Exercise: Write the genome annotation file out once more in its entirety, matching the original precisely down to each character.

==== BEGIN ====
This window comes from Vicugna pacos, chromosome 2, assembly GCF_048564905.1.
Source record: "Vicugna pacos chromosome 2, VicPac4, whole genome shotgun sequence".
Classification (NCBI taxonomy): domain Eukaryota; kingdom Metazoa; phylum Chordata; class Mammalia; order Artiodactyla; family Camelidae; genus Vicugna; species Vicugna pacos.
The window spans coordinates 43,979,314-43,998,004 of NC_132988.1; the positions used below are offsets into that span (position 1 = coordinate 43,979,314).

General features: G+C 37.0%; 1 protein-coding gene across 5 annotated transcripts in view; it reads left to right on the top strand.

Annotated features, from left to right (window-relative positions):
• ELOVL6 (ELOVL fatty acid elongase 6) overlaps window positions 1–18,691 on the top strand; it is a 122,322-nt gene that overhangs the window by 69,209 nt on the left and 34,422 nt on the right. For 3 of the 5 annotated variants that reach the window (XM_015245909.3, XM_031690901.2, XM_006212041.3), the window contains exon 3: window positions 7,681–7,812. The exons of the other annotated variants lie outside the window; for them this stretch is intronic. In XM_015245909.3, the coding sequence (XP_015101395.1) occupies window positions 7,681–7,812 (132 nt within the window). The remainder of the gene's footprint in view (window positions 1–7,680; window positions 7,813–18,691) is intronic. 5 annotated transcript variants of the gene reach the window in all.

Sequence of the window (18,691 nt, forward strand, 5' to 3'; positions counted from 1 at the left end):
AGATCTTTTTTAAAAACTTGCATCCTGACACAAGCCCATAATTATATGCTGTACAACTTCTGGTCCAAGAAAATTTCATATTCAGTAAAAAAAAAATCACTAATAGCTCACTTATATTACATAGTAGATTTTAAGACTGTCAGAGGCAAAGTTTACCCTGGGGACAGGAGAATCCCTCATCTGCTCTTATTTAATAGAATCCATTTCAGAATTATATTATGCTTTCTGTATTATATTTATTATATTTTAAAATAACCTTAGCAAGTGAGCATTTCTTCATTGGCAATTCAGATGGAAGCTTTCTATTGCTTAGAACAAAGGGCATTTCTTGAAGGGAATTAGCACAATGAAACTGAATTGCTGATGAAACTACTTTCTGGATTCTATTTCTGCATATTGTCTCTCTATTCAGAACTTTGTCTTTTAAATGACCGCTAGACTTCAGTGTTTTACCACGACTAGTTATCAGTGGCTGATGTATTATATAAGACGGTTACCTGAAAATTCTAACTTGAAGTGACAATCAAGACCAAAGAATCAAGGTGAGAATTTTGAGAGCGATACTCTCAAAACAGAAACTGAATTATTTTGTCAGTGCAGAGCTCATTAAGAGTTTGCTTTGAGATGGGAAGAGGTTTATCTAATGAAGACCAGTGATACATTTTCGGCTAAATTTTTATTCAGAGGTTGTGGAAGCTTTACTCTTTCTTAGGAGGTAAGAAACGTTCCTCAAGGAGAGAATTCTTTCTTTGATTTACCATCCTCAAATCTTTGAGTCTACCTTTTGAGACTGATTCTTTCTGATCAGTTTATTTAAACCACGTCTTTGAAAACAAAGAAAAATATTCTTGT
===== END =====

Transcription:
This window comes from Vicugna pacos, chromosome 2, assembly GCF_048564905.1.
Source record: "Vicugna pacos chromosome 2, VicPac4, whole genome shotgun sequence".
Classification (NCBI taxonomy): domain Eukaryota; kingdom Metazoa; phylum Chordata; class Mammalia; order Artiodactyla; family Camelidae; genus Vicugna; species Vicugna pacos.
The window spans coordinates 43,979,314-43,998,004 of NC_132988.1; the positions used below are offsets into that span (position 1 = coordinate 43,979,314).

General features: G+C 37.0%; 1 protein-coding gene across 5 annotated transcripts in view; it reads left to right on the top strand.

Annotated features, from left to right (window-relative positions):
• ELOVL6 (ELOVL fatty acid elongase 6) overlaps window positions 1–18,691 on the top strand; it is a 122,322-nt gene that overhangs the window by 69,209 nt on the left and 34,422 nt on the right. For 3 of the 5 annotated variants that reach the window (XM_015245909.3, XM_031690901.2, XM_006212041.3), the window contains exon 3: window positions 7,681–7,812. The exons of the other annotated variants lie outside the window; for them this stretch is intronic. In XM_015245909.3, the coding sequence (XP_015101395.1) occupies window positions 7,681–7,812 (132 nt within the window). The remainder of the gene's footprint in view (window positions 1–7,680; window positions 7,813–18,691) is intronic. 5 annotated transcript variants of the gene reach the window in all.

Sequence of the window (18,691 nt, forward strand, 5' to 3'; positions counted from 1 at the left end):
AGATCTTTTTTAAAAACTTGCATCCTGACACAAGCCCATAATTATATGCTGTACAACTTCTGGTCCAAGAAAATTTCATATTCAGTAAAAAAAAAATCACTAATAGCTCACTTATATTACATAGTAGATTTTAAGACTGTCAGAGGCAAAGTTTACCCTGGGGACAGGAGAATCCCTCATCTGCTCTTATTTAATAGAATCCATTTCAGAATTATATTATGCTTTCTGTATTATATTTATTATATTTTAAAATAACCTTAGCAAGTGAGCATTTCTTCATTGGCAATTCAGATGGAAGCTTTCTATTGCTTAGAACAAAGGGCATTTCTTGAAGGGAATTAGCACAATGAAACTGAATTGCTGATGAAACTACTTTCTGGATTCTATTTCTGCATATTGTCTCTCTATTCAGAACTTTGTCTTTTAAATGACCGCTAGACTTCAGTGTTTTACCACGACTAGTTATCAGTGGCTGATGTATTATATAAGACGGTTACCTGAAAATTCTAACTTGAAGTGACAATCAAGACCAAAGAATCAAGGTGAGAATTTTGAGAGCGATACTCTCAAAACAGAAACTGAATTATTTTGTCAGTGCAGAGCTCATTAAGAGTTTGCTTTGAGATGGGAAGAGGTTTATCTAATGAAGACCAGTGATACATTTTCGGCTAAATTTTTATTCAGAGGTTGTGGAAGCTTTACTCTTTCTTAGGAGGTAAGAAACGTTCCTCAAGGAGAGAATTCTTTCTTTGATTTACCATCCTCAAATCTTTGAGTCTACCTTTTGAGACTGATTCTTTCTGATCAGTTTATTTAAACCACGTCTTTGAAAACAAAGAAAAATATTCTTGT